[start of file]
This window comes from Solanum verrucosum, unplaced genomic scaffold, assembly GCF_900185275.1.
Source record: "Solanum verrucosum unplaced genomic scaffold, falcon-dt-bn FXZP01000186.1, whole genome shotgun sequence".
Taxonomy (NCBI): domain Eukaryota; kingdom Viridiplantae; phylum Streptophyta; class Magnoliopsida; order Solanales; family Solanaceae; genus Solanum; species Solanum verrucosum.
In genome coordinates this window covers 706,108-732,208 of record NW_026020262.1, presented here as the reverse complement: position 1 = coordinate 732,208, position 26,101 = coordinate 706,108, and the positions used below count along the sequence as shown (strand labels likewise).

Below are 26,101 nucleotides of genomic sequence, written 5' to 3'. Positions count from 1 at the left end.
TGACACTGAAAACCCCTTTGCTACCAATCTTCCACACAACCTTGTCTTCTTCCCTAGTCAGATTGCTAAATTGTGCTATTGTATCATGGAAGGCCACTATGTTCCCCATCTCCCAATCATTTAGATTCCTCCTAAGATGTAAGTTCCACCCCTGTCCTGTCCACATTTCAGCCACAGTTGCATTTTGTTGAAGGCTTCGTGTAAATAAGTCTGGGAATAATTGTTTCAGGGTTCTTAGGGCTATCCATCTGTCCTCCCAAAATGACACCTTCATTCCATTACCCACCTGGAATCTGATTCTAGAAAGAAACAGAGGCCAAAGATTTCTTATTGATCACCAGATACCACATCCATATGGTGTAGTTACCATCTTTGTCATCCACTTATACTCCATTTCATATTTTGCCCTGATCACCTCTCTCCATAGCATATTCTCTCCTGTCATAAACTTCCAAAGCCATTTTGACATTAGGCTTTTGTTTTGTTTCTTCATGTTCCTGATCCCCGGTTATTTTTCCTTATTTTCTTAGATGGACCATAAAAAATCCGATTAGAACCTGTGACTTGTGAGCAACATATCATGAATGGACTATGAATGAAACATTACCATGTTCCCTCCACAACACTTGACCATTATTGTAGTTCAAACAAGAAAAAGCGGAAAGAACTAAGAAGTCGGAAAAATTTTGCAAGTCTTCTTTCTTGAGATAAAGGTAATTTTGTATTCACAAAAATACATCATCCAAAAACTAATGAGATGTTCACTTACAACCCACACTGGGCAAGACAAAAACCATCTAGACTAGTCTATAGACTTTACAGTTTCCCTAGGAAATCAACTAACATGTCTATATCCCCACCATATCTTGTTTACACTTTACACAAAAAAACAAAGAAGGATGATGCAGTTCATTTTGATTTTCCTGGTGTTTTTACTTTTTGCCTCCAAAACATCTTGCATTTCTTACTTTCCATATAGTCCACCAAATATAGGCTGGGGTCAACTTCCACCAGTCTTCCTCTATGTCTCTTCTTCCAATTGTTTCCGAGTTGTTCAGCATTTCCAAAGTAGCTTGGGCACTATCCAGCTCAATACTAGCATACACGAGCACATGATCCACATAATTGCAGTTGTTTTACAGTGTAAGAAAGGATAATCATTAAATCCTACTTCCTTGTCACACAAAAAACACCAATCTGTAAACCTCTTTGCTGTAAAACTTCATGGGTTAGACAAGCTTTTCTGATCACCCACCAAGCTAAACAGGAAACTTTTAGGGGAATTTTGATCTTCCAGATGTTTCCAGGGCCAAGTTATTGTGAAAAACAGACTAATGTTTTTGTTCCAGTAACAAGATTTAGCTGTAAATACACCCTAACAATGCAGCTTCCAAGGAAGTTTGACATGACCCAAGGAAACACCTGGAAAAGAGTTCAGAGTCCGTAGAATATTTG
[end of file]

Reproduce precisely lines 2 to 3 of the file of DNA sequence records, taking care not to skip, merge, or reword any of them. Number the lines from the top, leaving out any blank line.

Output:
Source record: "Solanum verrucosum unplaced genomic scaffold, falcon-dt-bn FXZP01000186.1, whole genome shotgun sequence".
Taxonomy (NCBI): domain Eukaryota; kingdom Viridiplantae; phylum Streptophyta; class Magnoliopsida; order Solanales; family Solanaceae; genus Solanum; species Solanum verrucosum.